RISC World


Aaron Timbrell went along (as a shareholder)

Well its time for the RISCOS Ltd AGM (Annual General meeting) yet again. This year the event was held at the Quy Mill Hotel in Cambridge, so since that isn't too far I decided to pop along to see what was going to happen.

The trip to Cambridge takes about an hour and half, a bit more if you include all the roadworks on both the M25 and the M11. I picked up Graeme Barnes (the author of VirtualAcorn and Red Squirrel) on the way through Cambridge and we arrived in plenty of time for the meeting proper. A number of shareholders were unable to attend on the day for various reasons, so we had no representatives from Pace, Castle Technology or RiscStation. The only hardware manufacturer who showed up was MicroDigital, and they aren't even a RISCOS Ltd shareholder. Still there were quite a few famous faces from the RISC OS community in evidence including Paul Richardson from ExpLAN, Paul Beverley from Archive and of course myself and Dave Holden.

The meeting was opened by Paul Middleton who is the RISCOS Ltd managing director. He introduced the annual report and explained some of the more important points to shareholders. These included sales figures for the Select scheme, which currently has 846 subscribers and details on the numbers of RISC OS Foundation members. We were also given some sales figures for the last 8 months as these fall outside the time period covered by the annual report. These showed a steady stream of sales for RISC OS 4 upgrades. Paul Middleton did say that he felt the number of users left using earlier versions of RISC OS who might upgrade to RISC OS 4 was now relatively low. It was also explained that sales of new machines from the hardware manufacturers was much lower than expected. In my view the Omega will soon change that.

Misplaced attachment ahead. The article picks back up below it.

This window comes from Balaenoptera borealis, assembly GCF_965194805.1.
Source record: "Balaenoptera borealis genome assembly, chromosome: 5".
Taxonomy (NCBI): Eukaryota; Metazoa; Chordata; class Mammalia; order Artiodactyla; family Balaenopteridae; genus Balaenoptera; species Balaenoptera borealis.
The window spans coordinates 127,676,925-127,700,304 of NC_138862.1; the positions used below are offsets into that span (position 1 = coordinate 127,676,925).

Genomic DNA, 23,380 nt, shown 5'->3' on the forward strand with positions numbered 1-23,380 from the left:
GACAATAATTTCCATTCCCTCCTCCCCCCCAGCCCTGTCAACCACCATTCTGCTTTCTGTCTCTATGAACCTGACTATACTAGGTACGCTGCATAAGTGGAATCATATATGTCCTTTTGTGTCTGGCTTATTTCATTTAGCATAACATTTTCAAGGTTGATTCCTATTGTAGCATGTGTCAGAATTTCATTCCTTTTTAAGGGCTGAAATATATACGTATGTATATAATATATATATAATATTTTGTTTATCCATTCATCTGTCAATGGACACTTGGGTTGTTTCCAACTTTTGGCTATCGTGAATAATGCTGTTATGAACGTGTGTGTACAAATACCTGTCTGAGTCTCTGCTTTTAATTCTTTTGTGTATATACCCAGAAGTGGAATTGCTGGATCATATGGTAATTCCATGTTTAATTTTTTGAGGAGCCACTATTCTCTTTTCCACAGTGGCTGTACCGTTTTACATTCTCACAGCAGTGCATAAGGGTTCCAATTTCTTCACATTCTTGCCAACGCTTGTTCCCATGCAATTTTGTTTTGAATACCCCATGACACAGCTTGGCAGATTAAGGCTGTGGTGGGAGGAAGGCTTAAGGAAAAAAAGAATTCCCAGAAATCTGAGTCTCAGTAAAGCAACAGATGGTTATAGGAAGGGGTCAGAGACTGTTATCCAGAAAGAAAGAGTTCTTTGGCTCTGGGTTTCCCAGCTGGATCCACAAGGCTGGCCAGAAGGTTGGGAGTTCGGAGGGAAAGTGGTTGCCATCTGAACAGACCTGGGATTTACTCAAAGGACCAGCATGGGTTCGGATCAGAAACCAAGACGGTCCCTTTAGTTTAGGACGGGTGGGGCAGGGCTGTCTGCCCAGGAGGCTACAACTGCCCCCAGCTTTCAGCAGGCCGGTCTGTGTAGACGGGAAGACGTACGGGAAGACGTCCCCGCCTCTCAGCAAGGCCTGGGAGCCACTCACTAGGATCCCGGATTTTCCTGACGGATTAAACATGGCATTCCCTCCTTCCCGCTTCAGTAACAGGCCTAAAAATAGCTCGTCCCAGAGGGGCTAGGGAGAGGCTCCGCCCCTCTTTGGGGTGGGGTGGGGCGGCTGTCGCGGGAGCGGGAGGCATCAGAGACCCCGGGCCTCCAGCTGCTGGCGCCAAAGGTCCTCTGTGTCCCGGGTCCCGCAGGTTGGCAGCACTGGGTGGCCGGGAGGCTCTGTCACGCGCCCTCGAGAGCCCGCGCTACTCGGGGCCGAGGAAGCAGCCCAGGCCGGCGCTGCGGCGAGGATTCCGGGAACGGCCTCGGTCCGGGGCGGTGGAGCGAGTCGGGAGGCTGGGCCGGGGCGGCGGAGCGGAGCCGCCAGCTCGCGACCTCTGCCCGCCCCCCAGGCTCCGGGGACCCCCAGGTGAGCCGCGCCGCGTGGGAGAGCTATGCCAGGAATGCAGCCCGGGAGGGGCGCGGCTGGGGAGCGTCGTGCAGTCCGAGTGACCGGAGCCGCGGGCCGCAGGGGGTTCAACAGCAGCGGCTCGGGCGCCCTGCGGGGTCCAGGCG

At this point some issues were raised from the floor by Paul Richardson and it was agreed by all present that it wasn't possible for the company to respond at the AGM, so it was decided to set up a suitable process that could be used to deal with those issues at a later date.

We then broke for tea, or coffee if you were quick enough. This gave shareholders a chance to have a play with the two working Omega prototypes that were on display.

After this short break Paul Middleton continued the AGM by showing some of his plans for the future. Firstly he covered the new version of Select that is due in the next couple of months. This includes a number of upgrades including:

  • Handling of CMYK sprites in !Paint
  • Local transparency and a proper crop tool for !Paint
  • A PNG developer kit
  • Pinboard support for drawfiles
  • Proper transparency for bitmap images
  • A new version of Replay

Obviously this isn't a complete list and Paul did make it clear that he had other things up his sleeve which he couldn't talk about. He also explained that a large number of commercial developers had still not signed up for Select and that RISCOS Ltd couldn't afford so simply give them copies of Select to experiment with. I think this is a little short sighted, if you want people to support your OS then give them a copy, and how much does a CD actually cost?